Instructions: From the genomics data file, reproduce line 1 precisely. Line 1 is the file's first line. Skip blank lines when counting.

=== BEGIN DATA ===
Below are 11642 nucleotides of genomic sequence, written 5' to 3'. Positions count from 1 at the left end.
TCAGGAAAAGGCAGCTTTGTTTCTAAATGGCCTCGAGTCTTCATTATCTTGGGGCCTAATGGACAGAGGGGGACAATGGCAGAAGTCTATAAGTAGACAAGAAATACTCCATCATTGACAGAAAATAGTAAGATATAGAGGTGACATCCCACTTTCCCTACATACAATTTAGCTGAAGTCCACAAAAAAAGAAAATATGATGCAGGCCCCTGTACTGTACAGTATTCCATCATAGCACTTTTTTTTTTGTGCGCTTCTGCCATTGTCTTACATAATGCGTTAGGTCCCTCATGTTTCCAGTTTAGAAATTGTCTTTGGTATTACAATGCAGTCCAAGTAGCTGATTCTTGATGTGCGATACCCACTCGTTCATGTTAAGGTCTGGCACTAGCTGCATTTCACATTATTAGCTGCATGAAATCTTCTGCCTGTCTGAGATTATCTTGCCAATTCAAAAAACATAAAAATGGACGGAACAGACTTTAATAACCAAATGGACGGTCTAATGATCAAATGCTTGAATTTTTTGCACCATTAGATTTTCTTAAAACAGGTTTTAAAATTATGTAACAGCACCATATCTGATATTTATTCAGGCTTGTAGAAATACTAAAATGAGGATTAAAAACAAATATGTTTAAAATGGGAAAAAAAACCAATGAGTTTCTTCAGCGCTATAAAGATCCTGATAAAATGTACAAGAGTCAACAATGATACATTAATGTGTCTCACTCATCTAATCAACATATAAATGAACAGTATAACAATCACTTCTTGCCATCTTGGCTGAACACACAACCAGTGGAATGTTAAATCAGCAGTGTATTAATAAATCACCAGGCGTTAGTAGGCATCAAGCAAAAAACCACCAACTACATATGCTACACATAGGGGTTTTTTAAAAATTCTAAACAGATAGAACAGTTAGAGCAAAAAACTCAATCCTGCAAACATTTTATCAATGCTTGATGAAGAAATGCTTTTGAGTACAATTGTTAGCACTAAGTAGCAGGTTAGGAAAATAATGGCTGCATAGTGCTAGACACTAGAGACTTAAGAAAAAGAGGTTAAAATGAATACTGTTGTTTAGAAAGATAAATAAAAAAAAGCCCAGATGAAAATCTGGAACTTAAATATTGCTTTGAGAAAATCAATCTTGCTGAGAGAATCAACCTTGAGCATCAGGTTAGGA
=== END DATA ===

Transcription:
Below are 11642 nucleotides of genomic sequence, written 5' to 3'. Positions count from 1 at the left end.